Sarah Elizabeth Page

Spring 2015

Hidden NYC

Hidden NYC is an interactive iPhone application that reveals hidden facts about New York as users walk through it.

How It Works

Hidden NYC works like a scavenger hunt. As users walk through the city, they are alerted of a nearby hidden fact about the city and asked to proceed to a specified location. When users physically reach the specified location, a secret about that location’s history is revealed to them along with images of what that location looked like in the past.

First, the user is given a surprise location to navigate to
Next, the user navigates to the surprise location
Then, the user receives a notification when they arrive at the location
Finally, the user is given more detailed information about the location they have moved to

My Role

I both designed and developed the mobile application for my Major Studio II course at Parsons School of Design. Once I mapped out the user’s experience using personas, user journeys and wireframes, I began researching and gathering content about New York City history for the application. I then developed the application in HTML, CSS, and Javascript and used Apache Cordova to translate it into a native iOS application.

Developing a successful user journey
User testing with paper prototypes


Users don’t seem to explore new places on their own

Interrupting users in their daily routines also resulted in people visiting the same places again and again. Over time, the user will exhaust all of the app’s locations that are on their daily route and this would lead to users to quickly lose interest in the app instead of continuing to explore outside of the places that they regularly visit.

Researching content for the application
Example locations to be included in the application

Users frequently miss or ignore notifications

I had initially intended that the app interrupt the user’s daily routine with facts about where they were. However, in practice, users often missed the notifications from the app and didn’t end up seeing them until later on, when they were far from the specified location.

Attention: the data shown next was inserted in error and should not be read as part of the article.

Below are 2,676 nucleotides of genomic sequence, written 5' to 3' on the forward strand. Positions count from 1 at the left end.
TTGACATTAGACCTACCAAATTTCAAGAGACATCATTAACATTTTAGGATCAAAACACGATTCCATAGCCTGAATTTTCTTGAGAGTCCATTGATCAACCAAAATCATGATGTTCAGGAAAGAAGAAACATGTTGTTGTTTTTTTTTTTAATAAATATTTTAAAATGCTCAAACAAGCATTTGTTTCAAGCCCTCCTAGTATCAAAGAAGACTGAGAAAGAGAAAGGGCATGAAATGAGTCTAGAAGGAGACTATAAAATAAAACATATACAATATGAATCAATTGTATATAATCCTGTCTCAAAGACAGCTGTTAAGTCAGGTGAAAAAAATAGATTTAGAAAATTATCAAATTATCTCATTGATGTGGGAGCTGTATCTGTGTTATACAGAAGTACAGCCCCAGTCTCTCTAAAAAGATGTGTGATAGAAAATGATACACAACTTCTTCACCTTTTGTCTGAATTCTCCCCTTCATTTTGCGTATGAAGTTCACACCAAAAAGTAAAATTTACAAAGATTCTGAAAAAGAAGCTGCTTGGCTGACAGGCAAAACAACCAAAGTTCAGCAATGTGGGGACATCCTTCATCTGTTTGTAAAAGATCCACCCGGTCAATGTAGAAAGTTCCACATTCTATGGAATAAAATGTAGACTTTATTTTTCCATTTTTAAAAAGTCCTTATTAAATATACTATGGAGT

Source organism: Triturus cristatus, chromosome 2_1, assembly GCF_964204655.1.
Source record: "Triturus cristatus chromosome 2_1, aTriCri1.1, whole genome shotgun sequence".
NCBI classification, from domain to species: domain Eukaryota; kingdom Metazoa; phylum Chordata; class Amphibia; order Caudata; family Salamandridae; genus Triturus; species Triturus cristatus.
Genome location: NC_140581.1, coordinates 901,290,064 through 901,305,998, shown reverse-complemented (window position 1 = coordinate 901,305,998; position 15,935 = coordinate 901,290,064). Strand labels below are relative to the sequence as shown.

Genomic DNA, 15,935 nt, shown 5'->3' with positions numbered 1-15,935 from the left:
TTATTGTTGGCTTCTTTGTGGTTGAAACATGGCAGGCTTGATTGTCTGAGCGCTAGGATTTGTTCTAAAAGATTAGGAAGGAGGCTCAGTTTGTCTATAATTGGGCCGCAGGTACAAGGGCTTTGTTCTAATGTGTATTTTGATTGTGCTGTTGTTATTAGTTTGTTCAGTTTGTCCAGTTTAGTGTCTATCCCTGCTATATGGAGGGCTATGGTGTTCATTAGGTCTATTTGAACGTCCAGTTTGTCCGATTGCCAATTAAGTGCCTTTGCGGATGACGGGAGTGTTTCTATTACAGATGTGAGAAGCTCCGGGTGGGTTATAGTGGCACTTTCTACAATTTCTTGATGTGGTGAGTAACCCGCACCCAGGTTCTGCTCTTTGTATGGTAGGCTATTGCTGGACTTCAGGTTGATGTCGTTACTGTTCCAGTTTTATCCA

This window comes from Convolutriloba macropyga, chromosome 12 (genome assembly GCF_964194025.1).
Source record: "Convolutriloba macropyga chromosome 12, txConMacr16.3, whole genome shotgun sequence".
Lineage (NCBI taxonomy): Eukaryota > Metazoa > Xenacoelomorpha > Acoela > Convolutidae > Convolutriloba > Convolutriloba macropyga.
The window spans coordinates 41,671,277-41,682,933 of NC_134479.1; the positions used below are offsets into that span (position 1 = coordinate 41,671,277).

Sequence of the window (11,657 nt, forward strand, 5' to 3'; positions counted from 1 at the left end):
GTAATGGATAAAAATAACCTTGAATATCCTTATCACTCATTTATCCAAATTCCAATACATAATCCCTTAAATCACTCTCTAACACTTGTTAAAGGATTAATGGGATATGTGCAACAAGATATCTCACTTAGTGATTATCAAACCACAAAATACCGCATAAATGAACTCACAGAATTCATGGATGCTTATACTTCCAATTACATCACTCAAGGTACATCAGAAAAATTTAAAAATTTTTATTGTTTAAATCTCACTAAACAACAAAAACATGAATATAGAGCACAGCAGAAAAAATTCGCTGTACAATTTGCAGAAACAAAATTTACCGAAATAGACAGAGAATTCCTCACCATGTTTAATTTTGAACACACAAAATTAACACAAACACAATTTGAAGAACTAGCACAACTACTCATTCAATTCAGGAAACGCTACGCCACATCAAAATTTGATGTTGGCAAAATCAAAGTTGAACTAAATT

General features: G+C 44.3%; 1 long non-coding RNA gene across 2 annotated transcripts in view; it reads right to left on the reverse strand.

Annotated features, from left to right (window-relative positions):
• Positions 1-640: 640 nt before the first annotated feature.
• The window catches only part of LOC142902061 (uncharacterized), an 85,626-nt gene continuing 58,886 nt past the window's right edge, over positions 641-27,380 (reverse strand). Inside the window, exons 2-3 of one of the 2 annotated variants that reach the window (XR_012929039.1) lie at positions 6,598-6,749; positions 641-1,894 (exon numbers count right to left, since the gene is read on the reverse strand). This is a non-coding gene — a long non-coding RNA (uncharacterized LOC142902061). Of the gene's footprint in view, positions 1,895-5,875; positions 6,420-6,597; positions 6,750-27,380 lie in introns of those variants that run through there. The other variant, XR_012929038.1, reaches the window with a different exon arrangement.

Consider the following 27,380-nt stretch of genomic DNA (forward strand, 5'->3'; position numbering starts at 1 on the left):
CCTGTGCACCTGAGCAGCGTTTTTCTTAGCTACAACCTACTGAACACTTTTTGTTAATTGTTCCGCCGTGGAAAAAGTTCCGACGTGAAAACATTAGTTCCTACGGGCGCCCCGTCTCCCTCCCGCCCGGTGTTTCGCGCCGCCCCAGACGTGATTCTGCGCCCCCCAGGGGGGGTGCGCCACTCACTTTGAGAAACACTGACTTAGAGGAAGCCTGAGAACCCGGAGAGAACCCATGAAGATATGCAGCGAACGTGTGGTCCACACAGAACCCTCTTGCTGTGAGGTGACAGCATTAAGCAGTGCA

User testing the application's geolocation features


To solve these problems, I decided to structure the app like a scavenger hunt. Instead of having the app send the user notifications along their daily route, the user would elect to play. After opening the app, the user is shown a map with a nearby location and asked to move to that location.

Re-vamping the user journey after user testing

Once the user moves to that location and the app detects them there, a notification will appear with a startling fact about the place. The user will then have the option to “explore” which will allow them to see text and images highlighting the history of that location. This both encouraged users to actually use the application more and to explore new areas of the city that weren’t necessarily familiar to them.

Future Iterations

I’m also currently working on adding additional functionality that would allow users to share their experiences at each location through Twitter or Instagram. I don’t want the information that users share to give away the locations that they’re visiting before their friends visit, so I’d like to simply show that a friend visited a location before the user has visited, and only after the user has visited themselves would he or she actually see the information being shared.

Future iteration with social component